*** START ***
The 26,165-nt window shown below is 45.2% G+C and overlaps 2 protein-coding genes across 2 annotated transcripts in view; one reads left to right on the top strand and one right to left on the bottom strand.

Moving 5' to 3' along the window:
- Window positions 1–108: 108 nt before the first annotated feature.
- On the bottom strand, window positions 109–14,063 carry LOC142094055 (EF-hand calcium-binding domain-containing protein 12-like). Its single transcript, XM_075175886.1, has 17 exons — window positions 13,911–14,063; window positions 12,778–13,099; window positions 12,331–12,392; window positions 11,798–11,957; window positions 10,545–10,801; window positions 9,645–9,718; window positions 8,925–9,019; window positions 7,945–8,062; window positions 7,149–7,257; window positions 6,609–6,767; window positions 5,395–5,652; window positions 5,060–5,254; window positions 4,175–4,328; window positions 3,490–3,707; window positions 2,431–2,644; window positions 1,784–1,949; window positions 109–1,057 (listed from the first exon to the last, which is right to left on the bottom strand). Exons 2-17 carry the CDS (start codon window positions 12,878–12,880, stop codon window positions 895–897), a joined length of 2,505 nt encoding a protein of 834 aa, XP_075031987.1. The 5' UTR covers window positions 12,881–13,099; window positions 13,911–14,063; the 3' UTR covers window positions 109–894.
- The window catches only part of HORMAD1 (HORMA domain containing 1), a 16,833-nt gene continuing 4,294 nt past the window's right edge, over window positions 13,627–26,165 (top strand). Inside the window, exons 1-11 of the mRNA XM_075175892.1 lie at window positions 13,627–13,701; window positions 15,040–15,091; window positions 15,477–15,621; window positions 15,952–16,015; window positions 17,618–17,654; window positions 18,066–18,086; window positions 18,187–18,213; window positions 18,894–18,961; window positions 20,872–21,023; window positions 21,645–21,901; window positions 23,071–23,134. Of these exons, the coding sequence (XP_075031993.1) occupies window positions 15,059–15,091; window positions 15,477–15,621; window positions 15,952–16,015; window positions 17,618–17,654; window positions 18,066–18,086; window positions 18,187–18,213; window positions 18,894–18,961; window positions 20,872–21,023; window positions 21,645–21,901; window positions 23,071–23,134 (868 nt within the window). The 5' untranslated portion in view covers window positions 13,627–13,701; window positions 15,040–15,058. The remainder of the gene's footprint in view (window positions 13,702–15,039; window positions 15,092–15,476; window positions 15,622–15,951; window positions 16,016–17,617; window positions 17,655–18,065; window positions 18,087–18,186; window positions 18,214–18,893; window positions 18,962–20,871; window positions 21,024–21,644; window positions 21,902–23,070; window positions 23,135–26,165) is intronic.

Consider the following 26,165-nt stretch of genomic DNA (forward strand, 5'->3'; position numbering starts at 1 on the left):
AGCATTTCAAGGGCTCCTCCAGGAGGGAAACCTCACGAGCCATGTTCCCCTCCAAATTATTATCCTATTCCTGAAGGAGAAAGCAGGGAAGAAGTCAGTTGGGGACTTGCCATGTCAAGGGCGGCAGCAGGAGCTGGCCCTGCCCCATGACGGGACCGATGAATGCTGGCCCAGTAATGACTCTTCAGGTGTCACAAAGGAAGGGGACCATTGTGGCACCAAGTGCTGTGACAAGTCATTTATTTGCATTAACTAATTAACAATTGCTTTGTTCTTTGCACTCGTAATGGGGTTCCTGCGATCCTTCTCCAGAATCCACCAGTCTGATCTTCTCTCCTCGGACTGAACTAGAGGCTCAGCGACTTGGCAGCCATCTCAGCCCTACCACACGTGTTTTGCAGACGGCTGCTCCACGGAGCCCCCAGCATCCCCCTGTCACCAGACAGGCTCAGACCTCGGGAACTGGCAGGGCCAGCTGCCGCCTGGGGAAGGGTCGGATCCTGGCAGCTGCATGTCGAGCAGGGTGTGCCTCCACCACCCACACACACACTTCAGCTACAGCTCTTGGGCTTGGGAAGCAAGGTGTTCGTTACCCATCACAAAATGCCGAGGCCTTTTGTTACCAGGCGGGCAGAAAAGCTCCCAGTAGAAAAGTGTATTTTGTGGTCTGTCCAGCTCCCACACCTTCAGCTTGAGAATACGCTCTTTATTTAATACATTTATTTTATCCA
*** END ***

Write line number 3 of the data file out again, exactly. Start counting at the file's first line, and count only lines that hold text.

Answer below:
- Window positions 1–108: 108 nt before the first annotated feature.